The best humane trap to use will have the following three characteristics:
- It will kill mice quickly and painlessly, whether by electric shock or sudden mechanical pressure at just the “right” location. Or, it will catch mice and not kill them at all.
- If it kills, it won’t splatter blood, guts, and germs all over; if it holds mice, it will allow them plenty of air to breathe and some poison-less bait to nibble on while awaiting transport.
- It will make disposal of the body or release of the live mouse simple and easy, without requiring you to actually touch the mouse.
To find out the best humane mouse trap, go here.
In the home, especially one with kids and pets, you not only need a mousetrap that works but one that’s safe.
Mouse bait stations are one of the best mouse trap types for the home because the bait, while poison, is deep inside the trap where only mice can get to it. And a key can be used to lock the trap shut or unlock it to remove any dead mice.
But electric-shock black box mouse traps are also safe. You might think that an electric trap wouldn’t be very safe, but this one runs off a small battery that delivers just enough power to zap mice dead on the spot. And all of this zapping is restricted to a small area fully enclosed inside the little black box (Victor is a good brand for this type of trap – see more on that below.)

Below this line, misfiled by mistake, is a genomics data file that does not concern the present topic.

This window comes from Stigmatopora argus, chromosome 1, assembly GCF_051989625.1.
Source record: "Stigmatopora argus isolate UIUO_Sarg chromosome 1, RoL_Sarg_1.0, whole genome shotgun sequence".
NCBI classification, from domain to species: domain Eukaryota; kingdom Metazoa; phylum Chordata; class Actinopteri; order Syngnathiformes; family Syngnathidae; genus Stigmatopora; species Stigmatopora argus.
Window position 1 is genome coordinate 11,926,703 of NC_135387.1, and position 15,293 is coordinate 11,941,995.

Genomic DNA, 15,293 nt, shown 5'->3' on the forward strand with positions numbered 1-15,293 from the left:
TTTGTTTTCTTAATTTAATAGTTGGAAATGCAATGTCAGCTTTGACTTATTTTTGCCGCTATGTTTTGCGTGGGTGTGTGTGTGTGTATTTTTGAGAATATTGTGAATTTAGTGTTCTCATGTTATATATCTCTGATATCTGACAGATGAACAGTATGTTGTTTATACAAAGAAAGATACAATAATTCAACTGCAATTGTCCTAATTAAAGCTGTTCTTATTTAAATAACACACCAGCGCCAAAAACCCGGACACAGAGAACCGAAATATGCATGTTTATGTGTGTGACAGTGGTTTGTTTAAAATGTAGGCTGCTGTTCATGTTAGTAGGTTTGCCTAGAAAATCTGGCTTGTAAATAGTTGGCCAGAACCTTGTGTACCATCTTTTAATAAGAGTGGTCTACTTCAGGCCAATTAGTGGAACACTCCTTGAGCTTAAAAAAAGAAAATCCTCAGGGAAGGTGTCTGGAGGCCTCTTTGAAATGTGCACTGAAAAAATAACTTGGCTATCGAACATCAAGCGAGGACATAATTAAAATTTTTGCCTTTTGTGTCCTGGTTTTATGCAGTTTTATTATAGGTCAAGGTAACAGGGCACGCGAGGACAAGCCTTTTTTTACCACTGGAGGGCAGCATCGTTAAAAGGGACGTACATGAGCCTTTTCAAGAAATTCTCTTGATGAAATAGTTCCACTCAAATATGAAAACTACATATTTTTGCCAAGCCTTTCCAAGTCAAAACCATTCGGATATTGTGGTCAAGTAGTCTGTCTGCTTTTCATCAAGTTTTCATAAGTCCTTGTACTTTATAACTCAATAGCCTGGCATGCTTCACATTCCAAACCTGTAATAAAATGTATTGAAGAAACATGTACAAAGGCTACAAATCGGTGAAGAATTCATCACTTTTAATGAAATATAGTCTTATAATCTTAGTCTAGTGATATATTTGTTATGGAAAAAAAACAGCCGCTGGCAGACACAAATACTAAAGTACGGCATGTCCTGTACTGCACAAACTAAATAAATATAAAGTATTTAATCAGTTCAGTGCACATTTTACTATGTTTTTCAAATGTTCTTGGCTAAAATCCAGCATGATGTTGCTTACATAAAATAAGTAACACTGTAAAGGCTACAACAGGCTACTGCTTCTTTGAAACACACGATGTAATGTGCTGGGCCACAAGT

Old fashioned snap traps still certainly have their place, but if one goes off on you while you set it or on your child or pet who play with it (or on your toe if you hit it barefoot in the dark), an injury will occur. Heavy bruising is almost certain. Bleeding and bone dislocation or fracture is possible. Other trap types are generally safer, especially if traps are to be set in areas people/pets will frequent.